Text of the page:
# Sum of linear time algorithms is linear time?

Pardon me if the question is "silly". I am new to algorithmic time complexity.

I understand that if I have n numbers and I want to sum them, it takes "n steps", which means the algorithm is O(n) or linear time. i.e. Number of steps taken increases linearly with number of input, n.

If I write a new algorithm that does this summing 5 times, one after another, I understand that it is O(5n) = O(n) time, still linear (according to wikipedia).

Question

If I have say 10 different O(n) time algorithms (sum, linear time sort etc). And I run them one after another on the n inputs.

Does this mean that overall this runs in O(10n) = O(n), linear time?

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## 3 Answers

Yep, O(kn) for any constant k, = O(n)

If you start growing your problem and decide that your 10 linear ops are actually k linear ops based on, say k being the length of a user input array, it would then be incorrect to drop that information from the big-oh

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Great. Thanks a lot! –  Legendre Sep 18 '12 at 14:37

It's best to work it through from the definition of big-O, then learn the rule of thumb once you've "proved" it correct.

If you have 10 `O(n)` algorithms, that means that there are 10 constants C1 to C10, such that for each algorithm Ai, the time taken to execute it is less than Ci * n for sufficiently large n.

Hence[*] the time taken to run all 10 algorithms for sufficiently large n is less than:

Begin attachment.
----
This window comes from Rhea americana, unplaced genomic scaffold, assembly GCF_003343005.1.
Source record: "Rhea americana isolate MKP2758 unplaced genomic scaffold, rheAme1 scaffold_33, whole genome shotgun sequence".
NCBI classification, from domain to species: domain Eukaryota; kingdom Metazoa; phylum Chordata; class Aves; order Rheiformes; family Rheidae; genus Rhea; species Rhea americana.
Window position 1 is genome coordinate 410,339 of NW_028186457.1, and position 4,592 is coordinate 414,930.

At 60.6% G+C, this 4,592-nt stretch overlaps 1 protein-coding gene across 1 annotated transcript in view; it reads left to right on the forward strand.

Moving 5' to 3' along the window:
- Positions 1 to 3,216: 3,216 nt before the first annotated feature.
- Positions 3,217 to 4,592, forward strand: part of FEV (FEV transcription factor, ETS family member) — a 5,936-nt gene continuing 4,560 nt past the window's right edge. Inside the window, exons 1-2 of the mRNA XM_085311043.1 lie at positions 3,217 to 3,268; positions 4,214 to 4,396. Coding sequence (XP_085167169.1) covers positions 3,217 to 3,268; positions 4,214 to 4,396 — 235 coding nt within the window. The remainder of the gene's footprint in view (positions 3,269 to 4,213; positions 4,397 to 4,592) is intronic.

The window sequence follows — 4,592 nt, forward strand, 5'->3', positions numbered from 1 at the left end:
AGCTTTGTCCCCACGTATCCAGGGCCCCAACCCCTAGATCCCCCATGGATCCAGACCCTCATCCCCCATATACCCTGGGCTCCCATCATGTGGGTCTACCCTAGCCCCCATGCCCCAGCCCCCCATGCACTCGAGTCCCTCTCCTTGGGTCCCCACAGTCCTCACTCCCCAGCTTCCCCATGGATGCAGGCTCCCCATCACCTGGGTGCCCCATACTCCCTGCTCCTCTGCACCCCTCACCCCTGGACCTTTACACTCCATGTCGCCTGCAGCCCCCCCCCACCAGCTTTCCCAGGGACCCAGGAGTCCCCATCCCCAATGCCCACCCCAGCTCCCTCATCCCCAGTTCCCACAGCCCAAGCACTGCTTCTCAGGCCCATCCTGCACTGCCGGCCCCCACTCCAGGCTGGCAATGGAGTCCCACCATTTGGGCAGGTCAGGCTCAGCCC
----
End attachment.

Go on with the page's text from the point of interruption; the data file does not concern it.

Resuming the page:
C1 * n + C2 * n + ... + C10 * n

= (C1 + C2 + ... + C10) * n

So the total is also `O(n)`, with constant C1 + ... + C10.

Rule of thumb learned: the sum of a constant number of `O(f(n))` functions is `O(f(n))`.

[*] proof of this left to the reader. Hint: there are 10 different values of "sufficient" to consider.

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Nice reply. Thanks! Too bad I can only accept 1 answer though. –  Legendre Sep 18 '12 at 14:56

Yes, O(10n) = O(n). Also, O(C*n) = O(n), where C is a constant. In this case C is 10. It might seem as O(n^2) if C is equal to n, but this is not true. As C is a constant, it does not change with n.

Also, note that in summation of complexities, the highest order or the most complex one is considered the overall complexity. In this case it is O(n) + O(n) ... + O(n) ten times. Thus, it is O(n).

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As Steve Jessop points out, the 10 individual constants may be different. Also it's possibly slightly misleading to say that the highest-order term is "considered" the overall complexity, since that suggests that this is just a convention when in fact it's mathematically implied by the definition of big-Oh. –  j_random_hacker Sep 18 '12 at 18:08
E.g. suppose an algorithm takes time Dn^2 + En + F, with D positive and E and F unrestricted. Then set C = D + E' + F', where E' is E if E >= 0 and 0 otherwise, and likewise for F'. Then Cn^2 = Dn^2 + E'n^2 + F'*n^2, and for any n >= 1, this is >= Dn^2 + E*n + F because each term considered separately is >=, so the algorithm is O(n^2) with constant C. –  j_random_hacker Sep 18 '12 at 18:09
yes, correct. It is mathematically implied and not just "considered". It is my choice of words that went wrong but I meant the same. Thanks for pointing it out. –  Gaurav Sinha Sep 18 '12 at 18:59